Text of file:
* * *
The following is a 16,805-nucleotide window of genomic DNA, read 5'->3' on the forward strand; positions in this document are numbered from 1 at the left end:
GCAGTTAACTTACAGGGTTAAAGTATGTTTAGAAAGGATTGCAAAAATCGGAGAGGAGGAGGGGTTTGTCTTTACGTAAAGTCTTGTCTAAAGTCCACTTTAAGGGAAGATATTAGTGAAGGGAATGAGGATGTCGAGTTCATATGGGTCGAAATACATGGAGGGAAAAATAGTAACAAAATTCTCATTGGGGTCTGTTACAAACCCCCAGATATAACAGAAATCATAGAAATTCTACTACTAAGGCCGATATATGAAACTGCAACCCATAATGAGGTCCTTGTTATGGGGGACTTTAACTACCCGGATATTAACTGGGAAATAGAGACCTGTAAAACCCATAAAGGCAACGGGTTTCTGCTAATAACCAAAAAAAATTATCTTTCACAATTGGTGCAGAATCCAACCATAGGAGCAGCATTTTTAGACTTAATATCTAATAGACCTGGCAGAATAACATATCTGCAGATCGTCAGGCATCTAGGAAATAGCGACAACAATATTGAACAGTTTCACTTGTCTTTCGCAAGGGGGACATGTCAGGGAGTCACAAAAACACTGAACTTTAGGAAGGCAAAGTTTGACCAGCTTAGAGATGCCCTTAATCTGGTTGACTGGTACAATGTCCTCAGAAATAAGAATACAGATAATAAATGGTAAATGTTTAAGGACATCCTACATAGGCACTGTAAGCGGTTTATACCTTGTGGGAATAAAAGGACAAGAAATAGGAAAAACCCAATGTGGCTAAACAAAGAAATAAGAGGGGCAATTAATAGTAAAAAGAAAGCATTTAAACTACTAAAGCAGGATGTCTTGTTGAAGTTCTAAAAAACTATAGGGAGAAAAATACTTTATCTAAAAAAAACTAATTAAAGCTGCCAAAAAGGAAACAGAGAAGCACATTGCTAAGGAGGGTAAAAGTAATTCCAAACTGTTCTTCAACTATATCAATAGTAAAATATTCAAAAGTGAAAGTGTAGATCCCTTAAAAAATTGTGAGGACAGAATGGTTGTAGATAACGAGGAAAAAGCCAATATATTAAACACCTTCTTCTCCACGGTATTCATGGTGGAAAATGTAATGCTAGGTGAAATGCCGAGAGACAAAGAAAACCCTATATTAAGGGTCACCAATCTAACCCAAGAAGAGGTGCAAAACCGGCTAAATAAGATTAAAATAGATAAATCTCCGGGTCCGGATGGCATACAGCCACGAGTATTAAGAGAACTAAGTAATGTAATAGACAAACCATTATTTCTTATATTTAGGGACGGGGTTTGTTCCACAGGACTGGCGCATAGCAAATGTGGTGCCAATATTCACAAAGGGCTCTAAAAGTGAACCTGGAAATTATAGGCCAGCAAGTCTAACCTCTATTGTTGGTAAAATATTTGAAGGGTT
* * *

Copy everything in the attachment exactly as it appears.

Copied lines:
The following is a 16,805-nucleotide window of genomic DNA, read 5'->3' on the forward strand; positions in this document are numbered from 1 at the left end:
GCAGTTAACTTACAGGGTTAAAGTATGTTTAGAAAGGATTGCAAAAATCGGAGAGGAGGAGGGGTTTGTCTTTACGTAAAGTCTTGTCTAAAGTCCACTTTAAGGGAAGATATTAGTGAAGGGAATGAGGATGTCGAGTTCATATGGGTCGAAATACATGGAGGGAAAAATAGTAACAAAATTCTCATTGGGGTCTGTTACAAACCCCCAGATATAACAGAAATCATAGAAATTCTACTACTAAGGCCGATATATGAAACTGCAACCCATAATGAGGTCCTTGTTATGGGGGACTTTAACTACCCGGATATTAACTGGGAAATAGAGACCTGTAAAACCCATAAAGGCAACGGGTTTCTGCTAATAACCAAAAAAAATTATCTTTCACAATTGGTGCAGAATCCAACCATAGGAGCAGCATTTTTAGACTTAATATCTAATAGACCTGGCAGAATAACATATCTGCAGATCGTCAGGCATCTAGGAAATAGCGACAACAATATTGAACAGTTTCACTTGTCTTTCGCAAGGGGGACATGTCAGGGAGTCACAAAAACACTGAACTTTAGGAAGGCAAAGTTTGACCAGCTTAGAGATGCCCTTAATCTGGTTGACTGGTACAATGTCCTCAGAAATAAGAATACAGATAATAAATGGTAAATGTTTAAGGACATCCTACATAGGCACTGTAAGCGGTTTATACCTTGTGGGAATAAAAGGACAAGAAATAGGAAAAACCCAATGTGGCTAAACAAAGAAATAAGAGGGGCAATTAATAGTAAAAAGAAAGCATTTAAACTACTAAAGCAGGATGTCTTGTTGAAGTTCTAAAAAACTATAGGGAGAAAAATACTTTATCTAAAAAAAACTAATTAAAGCTGCCAAAAAGGAAACAGAGAAGCACATTGCTAAGGAGGGTAAAAGTAATTCCAAACTGTTCTTCAACTATATCAATAGTAAAATATTCAAAAGTGAAAGTGTAGATCCCTTAAAAAATTGTGAGGACAGAATGGTTGTAGATAACGAGGAAAAAGCCAATATATTAAACACCTTCTTCTCCACGGTATTCATGGTGGAAAATGTAATGCTAGGTGAAATGCCGAGAGACAAAGAAAACCCTATATTAAGGGTCACCAATCTAACCCAAGAAGAGGTGCAAAACCGGCTAAATAAGATTAAAATAGATAAATCTCCGGGTCCGGATGGCATACAGCCACGAGTATTAAGAGAACTAAGTAATGTAATAGACAAACCATTATTTCTTATATTTAGGGACGGGGTTTGTTCCACAGGACTGGCGCATAGCAAATGTGGTGCCAATATTCACAAAGGGCTCTAAAAGTGAACCTGGAAATTATAGGCCAGCAAGTCTAACCTCTATTGTTGGTAAAATATTTGAAGGGTT